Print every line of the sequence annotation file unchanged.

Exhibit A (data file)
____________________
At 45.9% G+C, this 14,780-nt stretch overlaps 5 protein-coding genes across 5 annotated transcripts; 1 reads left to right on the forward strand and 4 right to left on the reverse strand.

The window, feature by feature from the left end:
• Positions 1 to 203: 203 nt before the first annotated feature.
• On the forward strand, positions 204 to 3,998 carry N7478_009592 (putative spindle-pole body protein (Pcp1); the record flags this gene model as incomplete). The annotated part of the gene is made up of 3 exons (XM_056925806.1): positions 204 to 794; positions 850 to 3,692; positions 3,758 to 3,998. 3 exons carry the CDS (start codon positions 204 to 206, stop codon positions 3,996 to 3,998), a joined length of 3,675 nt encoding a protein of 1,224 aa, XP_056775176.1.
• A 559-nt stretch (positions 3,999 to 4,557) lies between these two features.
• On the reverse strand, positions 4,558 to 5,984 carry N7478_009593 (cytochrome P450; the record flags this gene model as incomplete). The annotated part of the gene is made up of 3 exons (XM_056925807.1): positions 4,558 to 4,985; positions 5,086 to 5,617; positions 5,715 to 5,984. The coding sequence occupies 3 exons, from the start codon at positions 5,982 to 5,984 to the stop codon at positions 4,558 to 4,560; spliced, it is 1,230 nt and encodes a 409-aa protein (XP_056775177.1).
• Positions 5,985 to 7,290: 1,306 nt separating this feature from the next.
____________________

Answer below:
At 45.9% G+C, this 14,780-nt stretch overlaps 5 protein-coding genes across 5 annotated transcripts; 1 reads left to right on the forward strand and 4 right to left on the reverse strand.

The window, feature by feature from the left end:
• Positions 1 to 203: 203 nt before the first annotated feature.
• On the forward strand, positions 204 to 3,998 carry N7478_009592 (putative spindle-pole body protein (Pcp1); the record flags this gene model as incomplete). The annotated part of the gene is made up of 3 exons (XM_056925806.1): positions 204 to 794; positions 850 to 3,692; positions 3,758 to 3,998. 3 exons carry the CDS (start codon positions 204 to 206, stop codon positions 3,996 to 3,998), a joined length of 3,675 nt encoding a protein of 1,224 aa, XP_056775176.1.
• A 559-nt stretch (positions 3,999 to 4,557) lies between these two features.
• On the reverse strand, positions 4,558 to 5,984 carry N7478_009593 (cytochrome P450; the record flags this gene model as incomplete). The annotated part of the gene is made up of 3 exons (XM_056925807.1): positions 4,558 to 4,985; positions 5,086 to 5,617; positions 5,715 to 5,984. The coding sequence occupies 3 exons, from the start codon at positions 5,982 to 5,984 to the stop codon at positions 4,558 to 4,560; spliced, it is 1,230 nt and encodes a 409-aa protein (XP_056775177.1).
• Positions 5,985 to 7,290: 1,306 nt separating this feature from the next.